Where does Pip meet the escaped convict in Great Expectations?

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Pip meets the escaped convict very abruptly early in Chapter I. The location is near the sea south of London by perhaps twenty miles.

Ours was the marsh country, down by the river, within, as the river wound, twenty miles of the sea.

Pip is ten years old at the time. He is an orphan. He is visiting the graves of his father, mother, and five dead siblings in the churchyard. Dickens does not explain how such a large family all came to be deceased. He only mentions that the children's graves were

...five little stone lozenges, each about a foot and a half long, which were arranged in a neat row beside their grave, and were sacred to the memory of five little brothers of mine - who gave up trying to get a living, exceedingly early in that universal struggle...

Pip is feeling sorry for himself. He might not have met the convict who was hiding among the grave stones in the cemetery if he hadn't started crying. Then the convict feels compelled to intervene. His unexpected materialization from out of nowhere only adds to the terror inspired by his wild-animal-like appearance and his savage threats.

"Hold your noise!" cried a terrible voice, as a man started up from among the graves at the side of the church porch. "Keep still, you little devil, or I’ll cut your throat!"

When Pip explains that he lives with his sister and her husband Joe Gargary the blacksmith, the convict gets the idea of using the terrified boy for two purposes--to bring him some food and to bring him one of the blacksmith's files. This is to be the most significant meeting in Pip's life. When he brings the food and the file the next morning, as recorded in Chapter 3, the convict is so grateful that he remembers it for many years. Pip was so frightened of having his heart and liver torn out and eaten, as the convict threatened if he disobeyed, that he brought an overabundance of food, including a half-bottle of warming brandy and a whole pork pie.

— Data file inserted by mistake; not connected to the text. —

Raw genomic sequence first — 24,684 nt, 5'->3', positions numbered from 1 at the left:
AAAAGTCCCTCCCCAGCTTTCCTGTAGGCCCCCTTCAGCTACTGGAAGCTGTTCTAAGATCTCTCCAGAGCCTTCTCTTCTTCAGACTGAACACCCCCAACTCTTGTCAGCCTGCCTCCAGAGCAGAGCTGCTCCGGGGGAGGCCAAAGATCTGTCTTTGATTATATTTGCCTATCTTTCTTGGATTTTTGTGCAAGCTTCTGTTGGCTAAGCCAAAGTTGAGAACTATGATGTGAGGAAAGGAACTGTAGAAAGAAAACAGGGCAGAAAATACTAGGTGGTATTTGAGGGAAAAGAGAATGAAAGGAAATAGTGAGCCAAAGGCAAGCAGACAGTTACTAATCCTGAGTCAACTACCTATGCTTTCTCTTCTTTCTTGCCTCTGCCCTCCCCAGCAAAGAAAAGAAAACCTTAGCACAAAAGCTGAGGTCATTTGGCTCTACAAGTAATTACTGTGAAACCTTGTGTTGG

Pip doesn't see the convict again until Chapter 39 of the novel. The convict, whose name turns out to be Abel Magwitch, risks hanging by breaking the law and returning to England from exile in Australia. He does this specifically to see Pip, whom he has secretly made a gentleman through sending the riches he has acquired in Australia to the lawyer Mr. Jaggers to act as Pip's guardian. Pip, who is now twenty-three years old, has actually become a fastidious London gentleman and is horrified to learn that his unknown benefactor was not Miss Havisham but the escaped convict he met on the marshes.

"Yes, Pip, dear boy, I’ve made a gentleman on you! It’s me wot has done it! I swore that time, sure as ever I earned a guinea, that guinea should go to you. I swore arterwards, sure as ever I spec’lated and got rich, you should get rich. I lived rough, that you should live smooth; I worked hard, that you should be above work. What odds, dear boy? Do I tell it, fur you to feel a obligation? Not a bit. I tell it, fur you to know as that there hunted dunghill dog wot you kep life in, got his head so high that he could make a gentleman - and, Pip, you’re him!"



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